The economic reality for eurozone countries is an average national debt of 100% of GDP. Only Luxemburg is currently meeting the two central requirements of the Maastricht Treaty: That national debt must be less than 60% of GDP and the deficit should be no more than 3%. For the moment, these rules have been set aside due to the coronavirus crisis, but next year national leaders must decide how to go forward and whether the rules should be reinstated in 2023.

Europe's north-south divide lives on

The debate looks set to be intense. Fiscally conservative countries, above all Austria and the Netherlands, are against relaxing the rules as they recently made very clear in a joint position paper on the subject. In contrast, southern European countries that are dealing with high levels of national debt believe that now is the moment to relax the rules.

Those governments are calling for countries to be given more freedom over their levels of national debt so that the economy, which is recovering remarkably quickly thanks to coronavirus spending and the European Central Bank's relaxation of its fiscal policy, can continue to grow.

Despite its clear stance on the issue, Paris hasn't yet gone on the offensive.

The rules must be "adapted to fit the new reality," said Spanish Finance Minister Nadia Calviño in Brdo. She says the eurozone needs "new rules that work." Her Belgian counterpart agreed. The national debts in both countries currently stand at over 100% of GDP. The same is true of France, Italy, Portugal, Greece and Cyprus.

Officials there will be keeping a close eye on the German elections — and the subsequent coalition negotiations. Along with France, Germany still sets the tone in the EU, and Berlin's stance on the brewing conflict will depend largely on what the coalition government looks like.

A key question is which party Germany's next finance minister comes from. In their election campaign, the Greens have called for the debt rules to be revised so that in the future they support rather than hinder public investment. The FDP, however, wants to reinstate the Maastricht Treaty rules exactly as they were and ensure they are more strictly enforced than before.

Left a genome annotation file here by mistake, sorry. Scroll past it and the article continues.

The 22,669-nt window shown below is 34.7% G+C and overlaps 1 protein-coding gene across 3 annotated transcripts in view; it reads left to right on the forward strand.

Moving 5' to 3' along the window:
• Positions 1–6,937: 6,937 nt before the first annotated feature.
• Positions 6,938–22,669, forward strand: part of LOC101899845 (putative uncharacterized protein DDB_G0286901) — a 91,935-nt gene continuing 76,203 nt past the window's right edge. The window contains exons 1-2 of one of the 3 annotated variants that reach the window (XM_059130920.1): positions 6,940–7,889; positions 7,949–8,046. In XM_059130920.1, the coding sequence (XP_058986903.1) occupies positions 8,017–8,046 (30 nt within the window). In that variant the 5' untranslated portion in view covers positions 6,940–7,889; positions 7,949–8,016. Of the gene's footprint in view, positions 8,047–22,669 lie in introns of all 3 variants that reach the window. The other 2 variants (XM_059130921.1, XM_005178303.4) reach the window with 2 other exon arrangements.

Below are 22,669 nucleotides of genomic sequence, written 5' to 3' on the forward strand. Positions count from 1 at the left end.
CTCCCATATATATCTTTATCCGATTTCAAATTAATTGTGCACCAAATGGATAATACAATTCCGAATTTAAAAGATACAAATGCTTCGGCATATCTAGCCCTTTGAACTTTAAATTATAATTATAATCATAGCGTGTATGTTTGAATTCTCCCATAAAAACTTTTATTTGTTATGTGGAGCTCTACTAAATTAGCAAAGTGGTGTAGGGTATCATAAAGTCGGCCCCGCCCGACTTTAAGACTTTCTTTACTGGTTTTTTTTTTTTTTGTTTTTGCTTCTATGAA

This demand is unlikely to gain traction at the EU level because too many countries would still be breaking the rules for years to come. There is already a consensus that they should be reformed; what is still at stake is how far these reforms should go.

Mario Draghi on stage in Bologna

Prime Minister Mario Draghi at an event in Bologna, Italy — Photo: Brancolini/ROPI/ZUMA

Time for Draghi to step up?

Despite its clear stance on the issue, Paris hasn't yet gone on the offensive. That having been said, starting in January, France will take over the presidency of the EU Council for a period that will coincide with its presidential election campaign. And it's likely that Macron's main rival, right-wing populist Marine Le Pen, will put the reforms front and center, especially since she has long argued against Germany and in favor of more freedom.

Rome is putting its faith in the negotiating skills of Prime Minister Mario Draghi, a former head of the European Central Bank. Draghi is a respected EU finance expert at the debating table and can be of great service to Italy precisely at a moment when Merkel's departure may see Germany represented by a politician with less experience at these kinds of drawn-out summits, where discussions go on long into the night.

The Stability and Growth pact may survive unscathed.

Regardless of how heated the debates turn out to be, the Stability and Growth Pact may well survive the conflict unscathed, as its symbolic value may make revising the agreement itself practically impossible. Instead, the aim will be to rewrite the rules that govern how the Pact should be interpreted: regulations, in other words, about how the deficit and national debt should be calculated.

One possible change would be to allow future borrowing for environmental investments to be discounted. France is not alone in calling for that. European Commissioner for Economy Paolo Gentiloni has also added his voice.

The European Commission is assuming that the debate may drag on for some time. The rules — set aside during the pandemic — are supposed to come into force again at the start of 2023.

The Commission is already preparing for the possibility that they could be reactivated without any reforms. They are investigating how the flexibility that has already been built into the debt laws could be used to ensure that a large swathe of eurozone countries don't automatically find themselves contravening them, representatives explained.

The Commission will present its recommendations for reforms, which will serve as a basis for the countries' negotiations, in December. By that point, the results of the German elections will be known, as well as possibly the coalition negotiations. And we might have a clearer idea of how intense the fight over Europe's debt rules could become — and whether the hopes of the southern countries could become reality.